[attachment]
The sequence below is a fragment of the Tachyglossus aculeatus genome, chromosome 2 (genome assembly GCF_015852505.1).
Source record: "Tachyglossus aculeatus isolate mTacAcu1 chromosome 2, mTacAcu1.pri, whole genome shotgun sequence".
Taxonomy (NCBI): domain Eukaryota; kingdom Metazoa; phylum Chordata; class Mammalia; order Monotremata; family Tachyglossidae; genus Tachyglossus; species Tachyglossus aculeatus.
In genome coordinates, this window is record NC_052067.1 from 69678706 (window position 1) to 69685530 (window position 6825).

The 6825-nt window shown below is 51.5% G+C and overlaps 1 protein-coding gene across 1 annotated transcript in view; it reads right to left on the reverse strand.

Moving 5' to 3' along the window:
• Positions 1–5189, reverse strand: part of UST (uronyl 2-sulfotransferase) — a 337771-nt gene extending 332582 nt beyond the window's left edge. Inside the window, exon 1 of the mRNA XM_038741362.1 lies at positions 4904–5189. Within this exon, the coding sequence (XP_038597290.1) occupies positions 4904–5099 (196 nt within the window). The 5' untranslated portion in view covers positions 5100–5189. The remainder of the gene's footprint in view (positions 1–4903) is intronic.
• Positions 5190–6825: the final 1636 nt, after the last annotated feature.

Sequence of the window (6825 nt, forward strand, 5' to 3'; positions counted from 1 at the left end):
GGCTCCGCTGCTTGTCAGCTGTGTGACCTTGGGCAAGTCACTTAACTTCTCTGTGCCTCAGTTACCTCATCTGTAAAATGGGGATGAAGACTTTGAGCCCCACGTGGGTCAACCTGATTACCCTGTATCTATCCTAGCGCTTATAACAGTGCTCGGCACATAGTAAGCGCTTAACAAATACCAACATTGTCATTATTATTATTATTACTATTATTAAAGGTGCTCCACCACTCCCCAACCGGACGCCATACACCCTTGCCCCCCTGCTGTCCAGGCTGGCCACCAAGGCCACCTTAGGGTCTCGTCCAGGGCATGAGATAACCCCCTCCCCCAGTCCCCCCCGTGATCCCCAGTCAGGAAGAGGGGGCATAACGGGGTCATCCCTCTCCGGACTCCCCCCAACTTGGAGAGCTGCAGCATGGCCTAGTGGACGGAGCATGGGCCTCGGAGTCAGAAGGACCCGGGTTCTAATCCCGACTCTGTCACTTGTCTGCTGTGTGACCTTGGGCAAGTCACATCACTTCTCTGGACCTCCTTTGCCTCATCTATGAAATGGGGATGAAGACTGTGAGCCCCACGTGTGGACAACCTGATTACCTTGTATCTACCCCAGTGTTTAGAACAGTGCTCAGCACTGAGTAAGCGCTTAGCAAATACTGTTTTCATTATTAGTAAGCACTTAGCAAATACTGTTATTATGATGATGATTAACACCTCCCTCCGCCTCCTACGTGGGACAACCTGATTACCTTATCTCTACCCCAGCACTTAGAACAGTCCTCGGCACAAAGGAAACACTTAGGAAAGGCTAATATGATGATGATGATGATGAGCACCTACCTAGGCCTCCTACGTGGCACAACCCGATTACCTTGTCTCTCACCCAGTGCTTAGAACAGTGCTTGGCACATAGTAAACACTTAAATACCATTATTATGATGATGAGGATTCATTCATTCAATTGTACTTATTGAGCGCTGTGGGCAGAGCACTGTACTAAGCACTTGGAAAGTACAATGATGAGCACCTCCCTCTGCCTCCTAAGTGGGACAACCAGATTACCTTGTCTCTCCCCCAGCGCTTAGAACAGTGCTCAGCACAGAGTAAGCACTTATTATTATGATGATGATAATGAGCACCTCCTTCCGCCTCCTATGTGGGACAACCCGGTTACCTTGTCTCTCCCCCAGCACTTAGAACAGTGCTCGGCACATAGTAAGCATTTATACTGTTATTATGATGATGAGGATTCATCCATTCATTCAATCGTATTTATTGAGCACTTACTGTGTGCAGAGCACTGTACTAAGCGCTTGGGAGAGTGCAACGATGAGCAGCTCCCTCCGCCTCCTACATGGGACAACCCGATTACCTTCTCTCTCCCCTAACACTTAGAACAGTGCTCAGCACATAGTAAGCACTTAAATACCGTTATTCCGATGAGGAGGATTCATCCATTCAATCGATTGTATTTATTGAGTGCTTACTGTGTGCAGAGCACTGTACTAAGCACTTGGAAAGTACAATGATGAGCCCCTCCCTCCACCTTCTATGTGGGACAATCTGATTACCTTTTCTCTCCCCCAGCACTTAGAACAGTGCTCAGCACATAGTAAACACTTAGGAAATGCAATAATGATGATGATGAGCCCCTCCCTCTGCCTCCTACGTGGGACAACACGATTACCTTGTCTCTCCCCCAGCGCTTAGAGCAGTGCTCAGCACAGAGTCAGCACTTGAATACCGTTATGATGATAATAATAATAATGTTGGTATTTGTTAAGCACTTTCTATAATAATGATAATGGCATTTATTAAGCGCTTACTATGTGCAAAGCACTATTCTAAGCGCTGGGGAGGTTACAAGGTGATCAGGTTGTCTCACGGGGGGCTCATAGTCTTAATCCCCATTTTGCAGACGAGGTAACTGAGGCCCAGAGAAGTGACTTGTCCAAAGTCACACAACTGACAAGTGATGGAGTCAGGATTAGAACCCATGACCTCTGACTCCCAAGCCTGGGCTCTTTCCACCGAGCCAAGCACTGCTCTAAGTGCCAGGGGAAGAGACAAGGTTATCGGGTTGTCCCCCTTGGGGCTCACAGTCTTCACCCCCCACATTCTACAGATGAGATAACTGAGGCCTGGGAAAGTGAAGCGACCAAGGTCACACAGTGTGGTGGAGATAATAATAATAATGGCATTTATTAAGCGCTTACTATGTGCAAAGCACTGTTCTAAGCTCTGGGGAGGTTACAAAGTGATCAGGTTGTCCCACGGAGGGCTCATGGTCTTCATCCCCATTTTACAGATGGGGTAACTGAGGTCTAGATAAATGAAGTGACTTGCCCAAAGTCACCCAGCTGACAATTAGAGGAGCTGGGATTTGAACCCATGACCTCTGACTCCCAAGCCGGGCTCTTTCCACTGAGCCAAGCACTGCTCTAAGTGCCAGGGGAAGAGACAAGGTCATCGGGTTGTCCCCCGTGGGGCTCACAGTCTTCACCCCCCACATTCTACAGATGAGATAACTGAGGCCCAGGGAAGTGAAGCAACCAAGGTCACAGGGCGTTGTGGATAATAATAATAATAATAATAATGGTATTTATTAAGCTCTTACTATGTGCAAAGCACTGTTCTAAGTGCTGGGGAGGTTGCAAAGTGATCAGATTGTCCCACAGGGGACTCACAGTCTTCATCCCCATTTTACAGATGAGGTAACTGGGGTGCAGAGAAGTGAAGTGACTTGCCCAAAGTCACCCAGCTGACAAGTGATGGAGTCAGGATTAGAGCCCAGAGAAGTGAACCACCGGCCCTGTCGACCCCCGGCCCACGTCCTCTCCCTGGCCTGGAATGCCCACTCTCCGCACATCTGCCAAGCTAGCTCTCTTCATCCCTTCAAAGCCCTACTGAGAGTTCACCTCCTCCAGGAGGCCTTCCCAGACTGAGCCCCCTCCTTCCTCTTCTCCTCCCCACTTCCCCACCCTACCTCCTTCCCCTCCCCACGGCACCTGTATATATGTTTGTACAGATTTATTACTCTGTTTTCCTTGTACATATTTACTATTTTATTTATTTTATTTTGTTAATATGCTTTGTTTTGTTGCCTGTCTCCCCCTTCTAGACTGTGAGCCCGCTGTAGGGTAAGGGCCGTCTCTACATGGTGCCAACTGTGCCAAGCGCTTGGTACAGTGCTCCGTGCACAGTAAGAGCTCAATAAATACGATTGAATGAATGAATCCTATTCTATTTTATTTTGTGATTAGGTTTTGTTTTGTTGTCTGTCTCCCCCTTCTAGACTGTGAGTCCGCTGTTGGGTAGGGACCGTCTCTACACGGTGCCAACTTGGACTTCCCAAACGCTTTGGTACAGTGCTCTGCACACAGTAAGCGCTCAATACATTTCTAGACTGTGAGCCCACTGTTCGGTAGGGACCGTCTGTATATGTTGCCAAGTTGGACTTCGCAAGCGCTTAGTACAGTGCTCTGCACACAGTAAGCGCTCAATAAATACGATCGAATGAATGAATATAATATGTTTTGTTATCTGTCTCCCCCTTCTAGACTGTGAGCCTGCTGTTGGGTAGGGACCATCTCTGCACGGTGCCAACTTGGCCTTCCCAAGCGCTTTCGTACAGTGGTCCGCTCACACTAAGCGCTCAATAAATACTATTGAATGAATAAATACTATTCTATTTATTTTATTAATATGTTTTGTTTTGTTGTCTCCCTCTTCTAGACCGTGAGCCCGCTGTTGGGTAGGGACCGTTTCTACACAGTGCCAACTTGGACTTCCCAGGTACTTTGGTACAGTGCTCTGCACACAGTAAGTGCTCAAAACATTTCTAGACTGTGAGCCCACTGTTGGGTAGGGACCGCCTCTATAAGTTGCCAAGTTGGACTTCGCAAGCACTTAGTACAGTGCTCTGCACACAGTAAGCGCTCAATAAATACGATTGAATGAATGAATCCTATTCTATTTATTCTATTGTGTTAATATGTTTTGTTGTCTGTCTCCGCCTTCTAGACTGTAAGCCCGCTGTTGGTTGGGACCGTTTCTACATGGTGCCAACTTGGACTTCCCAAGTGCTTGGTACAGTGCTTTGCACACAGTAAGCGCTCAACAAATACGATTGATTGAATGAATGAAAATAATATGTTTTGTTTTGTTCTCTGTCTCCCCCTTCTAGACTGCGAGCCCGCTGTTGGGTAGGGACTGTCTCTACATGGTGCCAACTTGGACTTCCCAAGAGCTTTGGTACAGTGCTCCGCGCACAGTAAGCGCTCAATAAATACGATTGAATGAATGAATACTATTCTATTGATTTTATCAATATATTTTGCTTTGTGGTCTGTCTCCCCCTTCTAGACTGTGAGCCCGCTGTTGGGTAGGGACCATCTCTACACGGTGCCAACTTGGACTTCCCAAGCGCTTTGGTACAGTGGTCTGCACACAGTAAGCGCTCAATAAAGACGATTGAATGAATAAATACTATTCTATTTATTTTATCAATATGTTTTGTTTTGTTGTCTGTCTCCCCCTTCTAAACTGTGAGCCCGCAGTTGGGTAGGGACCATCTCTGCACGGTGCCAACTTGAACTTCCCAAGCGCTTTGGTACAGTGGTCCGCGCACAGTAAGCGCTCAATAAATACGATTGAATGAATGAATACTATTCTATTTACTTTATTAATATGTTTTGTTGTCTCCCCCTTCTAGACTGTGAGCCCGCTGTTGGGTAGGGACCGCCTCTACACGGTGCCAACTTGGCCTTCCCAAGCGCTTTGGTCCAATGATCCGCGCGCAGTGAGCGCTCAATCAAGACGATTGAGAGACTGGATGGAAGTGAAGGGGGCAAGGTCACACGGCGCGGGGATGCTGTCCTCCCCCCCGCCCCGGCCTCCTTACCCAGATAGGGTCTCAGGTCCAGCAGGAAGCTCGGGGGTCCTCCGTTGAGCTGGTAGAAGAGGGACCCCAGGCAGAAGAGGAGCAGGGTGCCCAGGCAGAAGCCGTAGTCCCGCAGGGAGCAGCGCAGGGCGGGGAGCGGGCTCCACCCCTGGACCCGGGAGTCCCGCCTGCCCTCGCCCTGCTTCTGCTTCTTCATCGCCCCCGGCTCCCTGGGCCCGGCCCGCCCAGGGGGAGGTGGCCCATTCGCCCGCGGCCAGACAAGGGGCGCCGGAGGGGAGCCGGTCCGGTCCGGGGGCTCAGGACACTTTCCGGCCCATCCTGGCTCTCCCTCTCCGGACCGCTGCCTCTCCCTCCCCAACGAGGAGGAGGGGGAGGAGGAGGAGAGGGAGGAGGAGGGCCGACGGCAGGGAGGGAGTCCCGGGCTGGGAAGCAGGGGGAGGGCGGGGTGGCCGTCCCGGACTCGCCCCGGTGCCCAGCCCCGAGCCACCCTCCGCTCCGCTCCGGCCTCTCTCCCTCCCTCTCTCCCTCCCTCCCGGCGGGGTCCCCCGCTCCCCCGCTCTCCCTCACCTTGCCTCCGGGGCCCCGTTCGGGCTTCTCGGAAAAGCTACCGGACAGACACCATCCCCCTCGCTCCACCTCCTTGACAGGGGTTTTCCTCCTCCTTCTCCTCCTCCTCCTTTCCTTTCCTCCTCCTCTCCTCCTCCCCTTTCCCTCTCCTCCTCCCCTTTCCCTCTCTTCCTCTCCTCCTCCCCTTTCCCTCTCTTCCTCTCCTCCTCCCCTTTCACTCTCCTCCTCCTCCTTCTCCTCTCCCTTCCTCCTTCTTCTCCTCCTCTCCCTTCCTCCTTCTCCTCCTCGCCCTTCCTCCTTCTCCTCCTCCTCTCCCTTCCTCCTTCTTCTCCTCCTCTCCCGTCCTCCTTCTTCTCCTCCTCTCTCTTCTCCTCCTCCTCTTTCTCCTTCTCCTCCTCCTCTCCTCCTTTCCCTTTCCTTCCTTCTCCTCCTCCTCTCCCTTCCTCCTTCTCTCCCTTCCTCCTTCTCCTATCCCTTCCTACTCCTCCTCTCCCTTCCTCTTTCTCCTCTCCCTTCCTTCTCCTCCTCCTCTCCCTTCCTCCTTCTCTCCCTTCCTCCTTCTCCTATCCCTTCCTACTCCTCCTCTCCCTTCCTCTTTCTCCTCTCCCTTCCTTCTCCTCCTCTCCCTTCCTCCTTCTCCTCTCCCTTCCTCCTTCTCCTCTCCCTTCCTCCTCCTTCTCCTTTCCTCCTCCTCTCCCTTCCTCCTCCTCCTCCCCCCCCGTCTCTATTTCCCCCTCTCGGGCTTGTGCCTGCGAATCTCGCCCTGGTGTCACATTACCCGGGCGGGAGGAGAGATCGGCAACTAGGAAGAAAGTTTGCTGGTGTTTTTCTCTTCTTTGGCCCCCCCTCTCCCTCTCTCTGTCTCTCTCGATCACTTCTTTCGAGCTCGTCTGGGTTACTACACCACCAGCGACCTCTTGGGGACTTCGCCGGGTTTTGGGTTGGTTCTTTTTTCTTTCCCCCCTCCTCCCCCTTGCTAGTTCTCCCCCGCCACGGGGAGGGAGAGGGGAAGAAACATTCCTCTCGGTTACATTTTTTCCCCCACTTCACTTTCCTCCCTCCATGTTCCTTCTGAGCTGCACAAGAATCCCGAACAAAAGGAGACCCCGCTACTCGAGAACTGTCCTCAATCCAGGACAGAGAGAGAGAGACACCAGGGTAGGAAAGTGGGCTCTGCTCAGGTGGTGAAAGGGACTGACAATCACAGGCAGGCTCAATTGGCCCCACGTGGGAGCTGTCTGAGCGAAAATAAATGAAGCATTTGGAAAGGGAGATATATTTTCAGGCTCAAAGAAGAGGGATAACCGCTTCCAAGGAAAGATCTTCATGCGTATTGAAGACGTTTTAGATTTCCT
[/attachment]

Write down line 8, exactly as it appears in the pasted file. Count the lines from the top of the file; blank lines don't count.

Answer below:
• Positions 5190–6825: the final 1636 nt, after the last annotated feature.